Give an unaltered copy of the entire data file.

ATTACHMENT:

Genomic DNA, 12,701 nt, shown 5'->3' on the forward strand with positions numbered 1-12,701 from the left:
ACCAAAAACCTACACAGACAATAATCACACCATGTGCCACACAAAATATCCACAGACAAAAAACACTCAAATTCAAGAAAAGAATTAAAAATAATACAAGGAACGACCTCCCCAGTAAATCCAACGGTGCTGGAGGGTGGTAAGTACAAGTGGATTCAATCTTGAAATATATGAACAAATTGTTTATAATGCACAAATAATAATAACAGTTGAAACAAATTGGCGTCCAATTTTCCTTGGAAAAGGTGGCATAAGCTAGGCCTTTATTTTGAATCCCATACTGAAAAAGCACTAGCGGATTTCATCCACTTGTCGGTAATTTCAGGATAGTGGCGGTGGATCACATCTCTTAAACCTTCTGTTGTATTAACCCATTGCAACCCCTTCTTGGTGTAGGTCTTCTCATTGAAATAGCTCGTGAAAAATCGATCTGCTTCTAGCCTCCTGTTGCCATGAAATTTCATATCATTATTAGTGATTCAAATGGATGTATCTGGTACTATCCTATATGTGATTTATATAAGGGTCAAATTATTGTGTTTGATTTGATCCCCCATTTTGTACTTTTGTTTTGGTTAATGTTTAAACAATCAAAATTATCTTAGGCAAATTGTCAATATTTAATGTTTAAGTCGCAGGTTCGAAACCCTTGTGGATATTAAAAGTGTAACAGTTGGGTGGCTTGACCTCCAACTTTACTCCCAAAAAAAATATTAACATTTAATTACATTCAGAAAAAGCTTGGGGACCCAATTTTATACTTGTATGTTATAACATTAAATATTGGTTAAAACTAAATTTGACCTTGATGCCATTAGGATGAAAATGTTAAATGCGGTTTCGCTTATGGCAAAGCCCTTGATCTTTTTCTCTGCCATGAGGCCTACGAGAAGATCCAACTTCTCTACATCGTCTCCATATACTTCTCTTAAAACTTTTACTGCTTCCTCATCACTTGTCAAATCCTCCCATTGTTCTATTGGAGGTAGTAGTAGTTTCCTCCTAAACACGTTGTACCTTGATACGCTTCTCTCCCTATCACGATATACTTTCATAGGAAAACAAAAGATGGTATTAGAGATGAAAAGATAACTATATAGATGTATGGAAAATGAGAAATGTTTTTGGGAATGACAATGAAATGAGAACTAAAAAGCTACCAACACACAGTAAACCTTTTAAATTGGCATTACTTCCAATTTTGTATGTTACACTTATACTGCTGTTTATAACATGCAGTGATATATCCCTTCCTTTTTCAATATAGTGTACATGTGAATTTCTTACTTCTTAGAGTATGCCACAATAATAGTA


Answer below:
Genomic DNA, 12,701 nt, shown 5'->3' on the forward strand with positions numbered 1-12,701 from the left:
ACCAAAAACCTACACAGACAATAATCACACCATGTGCCACACAAAATATCCACAGACAAAAAACACTCAAATTCAAGAAAAGAATTAAAAATAATACAAGGAACGACCTCCCCAGTAAATCCAACGGTGCTGGAGGGTGGTAAGTACAAGTGGATTCAATCTTGAAATATATGAACAAATTGTTTATAATGCACAAATAATAATAACAGTTGAAACAAATTGGCGTCCAATTTTCCTTGGAAAAGGTGGCATAAGCTAGGCCTTTATTTTGAATCCCATACTGAAAAAGCACTAGCGGATTTCATCCACTTGTCGGTAATTTCAGGATAGTGGCGGTGGATCACATCTCTTAAACCTTCTGTTGTATTAACCCATTGCAACCCCTTCTTGGTGTAGGTCTTCTCATTGAAATAGCTCGTGAAAAATCGATCTGCTTCTAGCCTCCTGTTGCCATGAAATTTCATATCATTATTAGTGATTCAAATGGATGTATCTGGTACTATCCTATATGTGATTTATATAAGGGTCAAATTATTGTGTTTGATTTGATCCCCCATTTTGTACTTTTGTTTTGGTTAATGTTTAAACAATCAAAATTATCTTAGGCAAATTGTCAATATTTAATGTTTAAGTCGCAGGTTCGAAACCCTTGTGGATATTAAAAGTGTAACAGTTGGGTGGCTTGACCTCCAACTTTACTCCCAAAAAAAATATTAACATTTAATTACATTCAGAAAAAGCTTGGGGACCCAATTTTATACTTGTATGTTATAACATTAAATATTGGTTAAAACTAAATTTGACCTTGATGCCATTAGGATGAAAATGTTAAATGCGGTTTCGCTTATGGCAAAGCCCTTGATCTTTTTCTCTGCCATGAGGCCTACGAGAAGATCCAACTTCTCTACATCGTCTCCATATACTTCTCTTAAAACTTTTACTGCTTCCTCATCACTTGTCAAATCCTCCCATTGTTCTATTGGAGGTAGTAGTAGTTTCCTCCTAAACACGTTGTACCTTGATACGCTTCTCTCCCTATCACGATATACTTTCATAGGAAAACAAAAGATGGTATTAGAGATGAAAAGATAACTATATAGATGTATGGAAAATGAGAAATGTTTTTGGGAATGACAATGAAATGAGAACTAAAAAGCTACCAACACACAGTAAACCTTTTAAATTGGCATTACTTCCAATTTTGTATGTTACACTTATACTGCTGTTTATAACATGCAGTGATATATCCCTTCCTTTTTCAATATAGTGTACATGTGAATTTCTTACTTCTTAGAGTATGCCACAATAATAGTA